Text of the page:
But this was where things could get tricky for New Zealand, or any other country in a similar situation, as it could result in its position in the Five Eyes alliance and with China altered, said Wang Gungwu, a long-respected historian on Sino-Southeast Asian relations.
“New Zealand’s good intentions would be appreciated to begin with, but when it comes down to it, I am not sure it would make any difference to the confrontational approach that has dogged us for too long,” he said. “The weak link is that it is one of the Five Eyes and may not be seen as really neutral.”
Wang’s perception that the doggedly stiff relations between China and the US could waste New Zealand’s efforts was echoed by Zhu Zhiqun, a professor of political science and international relations at Bucknell University in the US.
He said recent comments by Biden’s foreign policy team suggest that the new administration will carry on with Trump’s uncompromising policies toward China.
New US Secretary of State Antony Blinken has largely agreed with Trump’s policies and explicitly expressed America’s firm support for Japan and the Philippines in their respective disputes with China, Zhu noted.
Moreover, there are no plans for Biden and Chinese President Xi Jinping to speak by phone, even though Biden had already spoken to a number of world leaders, including Russian President Vladimir Putin, he added.
“So, it may be wishful thinking that relations will drastically improve under Biden,” Zhu said. “The US and China know each other’s ‘core interests’ or bottom lines well, so there is no need for a mediator to bring the two together. What is lacking is the political will and political wisdom.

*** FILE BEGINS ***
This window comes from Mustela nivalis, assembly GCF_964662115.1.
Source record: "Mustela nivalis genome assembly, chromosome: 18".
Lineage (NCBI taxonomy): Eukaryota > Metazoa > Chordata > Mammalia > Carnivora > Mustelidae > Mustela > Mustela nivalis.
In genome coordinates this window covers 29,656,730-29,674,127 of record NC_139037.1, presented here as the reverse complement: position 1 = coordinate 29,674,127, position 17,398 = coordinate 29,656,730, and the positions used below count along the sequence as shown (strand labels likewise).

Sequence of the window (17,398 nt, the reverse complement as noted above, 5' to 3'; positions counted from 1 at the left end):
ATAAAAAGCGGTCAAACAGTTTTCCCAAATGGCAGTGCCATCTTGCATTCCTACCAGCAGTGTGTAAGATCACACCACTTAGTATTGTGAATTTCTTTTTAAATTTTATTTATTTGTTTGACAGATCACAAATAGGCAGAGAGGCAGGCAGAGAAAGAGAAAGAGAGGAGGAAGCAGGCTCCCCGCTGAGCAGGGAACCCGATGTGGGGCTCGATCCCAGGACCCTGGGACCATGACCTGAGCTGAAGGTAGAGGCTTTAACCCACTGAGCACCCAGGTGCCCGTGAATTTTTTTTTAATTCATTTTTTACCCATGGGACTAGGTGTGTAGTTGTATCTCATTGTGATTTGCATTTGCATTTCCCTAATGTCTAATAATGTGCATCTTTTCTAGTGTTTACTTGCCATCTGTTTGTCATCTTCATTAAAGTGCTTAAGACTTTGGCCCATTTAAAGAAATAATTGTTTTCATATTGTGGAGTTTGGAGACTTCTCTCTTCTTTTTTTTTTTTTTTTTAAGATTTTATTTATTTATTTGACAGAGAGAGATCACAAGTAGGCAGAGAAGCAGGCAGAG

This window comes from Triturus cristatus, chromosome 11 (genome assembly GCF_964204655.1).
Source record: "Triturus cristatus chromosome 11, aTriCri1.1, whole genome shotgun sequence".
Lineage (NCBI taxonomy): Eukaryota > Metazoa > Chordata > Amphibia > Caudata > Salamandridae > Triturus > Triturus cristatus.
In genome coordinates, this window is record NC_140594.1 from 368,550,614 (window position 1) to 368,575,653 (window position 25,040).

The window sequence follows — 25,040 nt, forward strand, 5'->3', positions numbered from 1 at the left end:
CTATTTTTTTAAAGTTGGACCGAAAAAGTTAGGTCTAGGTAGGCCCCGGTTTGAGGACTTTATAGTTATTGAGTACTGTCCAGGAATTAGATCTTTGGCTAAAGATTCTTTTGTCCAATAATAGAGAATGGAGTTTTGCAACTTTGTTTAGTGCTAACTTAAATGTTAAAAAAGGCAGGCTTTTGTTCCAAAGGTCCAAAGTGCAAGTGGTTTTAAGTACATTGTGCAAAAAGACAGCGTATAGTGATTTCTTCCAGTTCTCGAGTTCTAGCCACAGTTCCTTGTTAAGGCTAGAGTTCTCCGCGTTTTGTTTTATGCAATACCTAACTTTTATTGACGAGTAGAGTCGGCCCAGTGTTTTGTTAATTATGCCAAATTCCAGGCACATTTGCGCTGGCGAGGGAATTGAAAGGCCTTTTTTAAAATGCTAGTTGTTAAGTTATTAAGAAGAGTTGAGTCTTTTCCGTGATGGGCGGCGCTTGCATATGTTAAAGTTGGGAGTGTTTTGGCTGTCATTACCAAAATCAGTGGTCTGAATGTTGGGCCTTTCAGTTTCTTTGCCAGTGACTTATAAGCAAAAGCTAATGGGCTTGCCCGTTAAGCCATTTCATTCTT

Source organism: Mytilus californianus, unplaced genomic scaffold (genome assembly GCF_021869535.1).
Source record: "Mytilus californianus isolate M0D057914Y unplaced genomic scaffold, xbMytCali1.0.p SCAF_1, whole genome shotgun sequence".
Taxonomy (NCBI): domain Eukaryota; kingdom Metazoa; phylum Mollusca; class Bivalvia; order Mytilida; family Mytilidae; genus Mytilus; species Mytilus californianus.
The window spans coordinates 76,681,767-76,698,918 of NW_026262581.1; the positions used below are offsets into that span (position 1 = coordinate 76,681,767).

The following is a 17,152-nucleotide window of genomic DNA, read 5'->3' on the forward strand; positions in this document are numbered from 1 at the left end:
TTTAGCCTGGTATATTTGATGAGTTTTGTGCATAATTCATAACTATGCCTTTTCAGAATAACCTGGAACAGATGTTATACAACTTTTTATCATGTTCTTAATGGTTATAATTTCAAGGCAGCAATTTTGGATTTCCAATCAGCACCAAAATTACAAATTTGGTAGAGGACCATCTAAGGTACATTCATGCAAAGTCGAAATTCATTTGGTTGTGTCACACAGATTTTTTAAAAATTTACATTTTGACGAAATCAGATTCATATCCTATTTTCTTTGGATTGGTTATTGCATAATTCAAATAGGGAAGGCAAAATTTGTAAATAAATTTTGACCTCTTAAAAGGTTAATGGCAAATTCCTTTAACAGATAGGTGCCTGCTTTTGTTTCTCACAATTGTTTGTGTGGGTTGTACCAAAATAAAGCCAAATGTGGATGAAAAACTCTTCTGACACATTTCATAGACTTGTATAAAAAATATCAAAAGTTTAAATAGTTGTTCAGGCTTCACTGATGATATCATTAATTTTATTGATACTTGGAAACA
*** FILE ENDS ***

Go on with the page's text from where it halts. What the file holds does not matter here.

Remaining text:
“New Zealand or Singapore or any other country, no matter how well-intentioned, is not going to change the rigid, cold-war style of thinking of some countries.”
The hard-nosed approach, now well in motion, means New Zealand, despite its credentials, would be best advised to steer clear of being a conflict intermediary, said Huang Kwei-Bo, an associate professor of diplomacy at Taiwan’s National Chengchi University who has analysed third-party mediations, including the Wang-Koo talks that Singapore helped with.
It would be better, Huang said, for New Zealand to take the more subtle approach of showing by example the benefits of a good relationship with China, such as the increasing of people-to-people exchanges and of skilled Chinese migration.
“It just needs to demonstrate the mutual benefit resulting from its effort,” he said.
Bucknell’s Zhu said that with the US’ China discourse being dominated by China hawks in Washington, a bottom-up approach on both sides, involving grass-roots moderate groups, rather than a top-down approach, could be better at improving relations between the two superpowers.
Ultimately, if New Zealand or any other country wanted to contribute to brokering an easing of tensions, pursuing quiet diplomacy would be best, Wang added.
“Something dramatic is attractive, but unless that gets quick tangible results, it would end up going nowhere,” he said.
Su-Lin Tan joined the Post in 2020 after the Australian Financial Review where she covered housing and commercial property, Asian business and street talk and investigations.